Differential Equation Transformation help

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Zacken
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#1
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Using the substitution y-x = u, the differential equation

\displaystyle \frac{\mathrm{d} y}{\mathrm{d} x} + e^{y-x} = 1

is transformed to

\displaystyle \frac{\mathrm{d} u}{\mathrm{d} x} + e^u = 0

But I can't seem to find a general solution for the transformed equation.

Using an integrating factor of I = e^x yields

\displaystyle e^x e^u = \int 0 \, \mathrm{d}x

\Rightarrow \displaystyle e^{x+u} = a

\Rightarrow \displaystyle u = -x + \ln a

But the required solution is u = -\ln(x + a)
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Kevin De Bruyne
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#2
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(Original post by Zacken)
Using the substitution y-x = u, the differential equation

\displaystyle \frac{\mathrm{d} y}{\mathrm{d} x} + e^{y-x} = 1

is transformed to

\displaystyle \frac{\mathrm{d} u}{\mathrm{d} x} + e^u = 0

But I can't seem to find a general solution for the transformed equation.

Using an integrating factor of I = e^x yields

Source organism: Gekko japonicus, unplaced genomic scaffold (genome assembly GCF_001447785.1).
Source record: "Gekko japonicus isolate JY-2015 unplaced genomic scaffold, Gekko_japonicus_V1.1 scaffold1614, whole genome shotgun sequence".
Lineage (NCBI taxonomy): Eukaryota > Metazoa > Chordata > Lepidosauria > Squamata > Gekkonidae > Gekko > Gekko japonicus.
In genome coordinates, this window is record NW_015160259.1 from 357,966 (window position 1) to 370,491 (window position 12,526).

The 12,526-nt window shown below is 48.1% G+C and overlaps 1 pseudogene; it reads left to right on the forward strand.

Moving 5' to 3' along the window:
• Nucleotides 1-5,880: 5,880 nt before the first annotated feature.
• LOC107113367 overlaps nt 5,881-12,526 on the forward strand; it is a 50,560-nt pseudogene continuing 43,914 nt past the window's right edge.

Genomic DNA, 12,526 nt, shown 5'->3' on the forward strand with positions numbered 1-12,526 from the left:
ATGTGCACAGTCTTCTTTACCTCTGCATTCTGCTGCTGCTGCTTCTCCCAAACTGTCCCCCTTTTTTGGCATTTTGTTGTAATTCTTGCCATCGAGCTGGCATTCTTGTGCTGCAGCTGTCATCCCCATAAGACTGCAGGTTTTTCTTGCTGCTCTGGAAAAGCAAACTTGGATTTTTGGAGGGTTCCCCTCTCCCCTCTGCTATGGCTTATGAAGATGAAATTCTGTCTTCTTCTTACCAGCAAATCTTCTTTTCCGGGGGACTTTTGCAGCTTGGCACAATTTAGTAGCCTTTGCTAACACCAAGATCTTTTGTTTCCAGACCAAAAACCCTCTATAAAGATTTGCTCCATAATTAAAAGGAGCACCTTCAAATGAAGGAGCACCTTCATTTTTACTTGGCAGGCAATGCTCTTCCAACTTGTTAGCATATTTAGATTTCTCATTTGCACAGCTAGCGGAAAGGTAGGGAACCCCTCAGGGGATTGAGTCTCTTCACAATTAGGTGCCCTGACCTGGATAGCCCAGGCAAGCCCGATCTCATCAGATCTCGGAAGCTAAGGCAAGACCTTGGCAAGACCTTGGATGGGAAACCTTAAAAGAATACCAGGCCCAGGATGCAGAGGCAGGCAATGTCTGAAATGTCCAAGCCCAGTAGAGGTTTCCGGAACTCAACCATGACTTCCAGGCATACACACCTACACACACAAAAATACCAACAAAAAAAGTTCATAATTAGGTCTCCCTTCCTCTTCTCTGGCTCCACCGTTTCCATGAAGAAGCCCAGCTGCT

\displaystyle e^x e^u = \int 0 \, \mathrm{d}x

\Rightarrow \displaystyle e^{x+u} = a

\Rightarrow \displaystyle u = -x + \ln a

But the required solution is u = -\ln(x + a)
I would suggest separating the variables instead of using an integrating factor.
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Zacken
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(Original post by SeanFM)
I would suggest separating the variables instead of using an integrating factor.
...I hate myself, that was so obvious. Thank you so much!

On the flip side though, why didn't the integrating factor method work?
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Kevin De Bruyne
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(Original post by Zacken)
...I hate myself, that was so obvious. Thank you so much!

On the flip side though, why didn't the integrating factor method work?
I'm not sure what would differentiate to give du/dx + e^u, but it's not e^x * e^u. You'd get a few more exponent terms when you use the product rule. But apart from that I don't really know.
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Zacken
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(Original post by SeanFM)
I'm not sure what would differentiate to give du/dx + e^u, but it's not e^x * e^u. You'd get a few more exponent terms when you use the product rule. But apart from that I don't really know.
I'd suspect it was function continuity but Q(x) = 0 is continuous and I'm not sure what assumption I'm violating for this differential equation to not be applicable to the integrating factor theorem.

Oh well, thanks anyway! +Rep.
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